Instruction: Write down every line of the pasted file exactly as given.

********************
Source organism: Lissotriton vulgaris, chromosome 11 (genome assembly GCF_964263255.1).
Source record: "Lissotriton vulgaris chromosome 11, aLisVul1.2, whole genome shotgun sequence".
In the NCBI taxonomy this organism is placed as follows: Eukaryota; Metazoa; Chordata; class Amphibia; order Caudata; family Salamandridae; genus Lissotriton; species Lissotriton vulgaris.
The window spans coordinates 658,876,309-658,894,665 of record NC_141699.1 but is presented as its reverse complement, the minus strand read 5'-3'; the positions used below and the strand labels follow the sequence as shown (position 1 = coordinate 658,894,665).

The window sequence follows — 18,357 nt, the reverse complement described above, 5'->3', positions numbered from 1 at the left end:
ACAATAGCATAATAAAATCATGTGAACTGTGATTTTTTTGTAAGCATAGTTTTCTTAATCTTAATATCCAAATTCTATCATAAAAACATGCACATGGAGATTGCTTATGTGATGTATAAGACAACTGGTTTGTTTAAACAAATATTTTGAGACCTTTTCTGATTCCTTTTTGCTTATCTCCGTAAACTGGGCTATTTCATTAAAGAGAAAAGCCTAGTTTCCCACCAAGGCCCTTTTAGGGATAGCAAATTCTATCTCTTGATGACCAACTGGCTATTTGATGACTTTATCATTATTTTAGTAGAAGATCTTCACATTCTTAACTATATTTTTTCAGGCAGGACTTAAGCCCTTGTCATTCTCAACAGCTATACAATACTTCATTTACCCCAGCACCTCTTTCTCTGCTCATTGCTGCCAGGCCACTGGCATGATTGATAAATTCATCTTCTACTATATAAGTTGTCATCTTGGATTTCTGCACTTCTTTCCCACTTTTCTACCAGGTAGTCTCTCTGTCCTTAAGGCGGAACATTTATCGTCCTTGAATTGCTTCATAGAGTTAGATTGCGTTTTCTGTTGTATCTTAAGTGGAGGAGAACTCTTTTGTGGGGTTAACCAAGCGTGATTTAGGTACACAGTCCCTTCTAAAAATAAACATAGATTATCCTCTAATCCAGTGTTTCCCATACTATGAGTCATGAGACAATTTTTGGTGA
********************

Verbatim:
Source organism: Lissotriton vulgaris, chromosome 11 (genome assembly GCF_964263255.1).
Source record: "Lissotriton vulgaris chromosome 11, aLisVul1.2, whole genome shotgun sequence".
In the NCBI taxonomy this organism is placed as follows: Eukaryota; Metazoa; Chordata; class Amphibia; order Caudata; family Salamandridae; genus Lissotriton; species Lissotriton vulgaris.
The window spans coordinates 658,876,309-658,894,665 of record NC_141699.1 but is presented as its reverse complement, the minus strand read 5'-3'; the positions used below and the strand labels follow the sequence as shown (position 1 = coordinate 658,894,665).

The window sequence follows — 18,357 nt, the reverse complement described above, 5'->3', positions numbered from 1 at the left end:
ACAATAGCATAATAAAATCATGTGAACTGTGATTTTTTTGTAAGCATAGTTTTCTTAATCTTAATATCCAAATTCTATCATAAAAACATGCACATGGAGATTGCTTATGTGATGTATAAGACAACTGGTTTGTTTAAACAAATATTTTGAGACCTTTTCTGATTCCTTTTTGCTTATCTCCGTAAACTGGGCTATTTCATTAAAGAGAAAAGCCTAGTTTCCCACCAAGGCCCTTTTAGGGATAGCAAATTCTATCTCTTGATGACCAACTGGCTATTTGATGACTTTATCATTATTTTAGTAGAAGATCTTCACATTCTTAACTATATTTTTTCAGGCAGGACTTAAGCCCTTGTCATTCTCAACAGCTATACAATACTTCATTTACCCCAGCACCTCTTTCTCTGCTCATTGCTGCCAGGCCACTGGCATGATTGATAAATTCATCTTCTACTATATAAGTTGTCATCTTGGATTTCTGCACTTCTTTCCCACTTTTCTACCAGGTAGTCTCTCTGTCCTTAAGGCGGAACATTTATCGTCCTTGAATTGCTTCATAGAGTTAGATTGCGTTTTCTGTTGTATCTTAAGTGGAGGAGAACTCTTTTGTGGGGTTAACCAAGCGTGATTTAGGTACACAGTCCCTTCTAAAAATAAACATAGATTATCCTCTAATCCAGTGTTTCCCATACTATGAGTCATGAGACAATTTTTGGTGA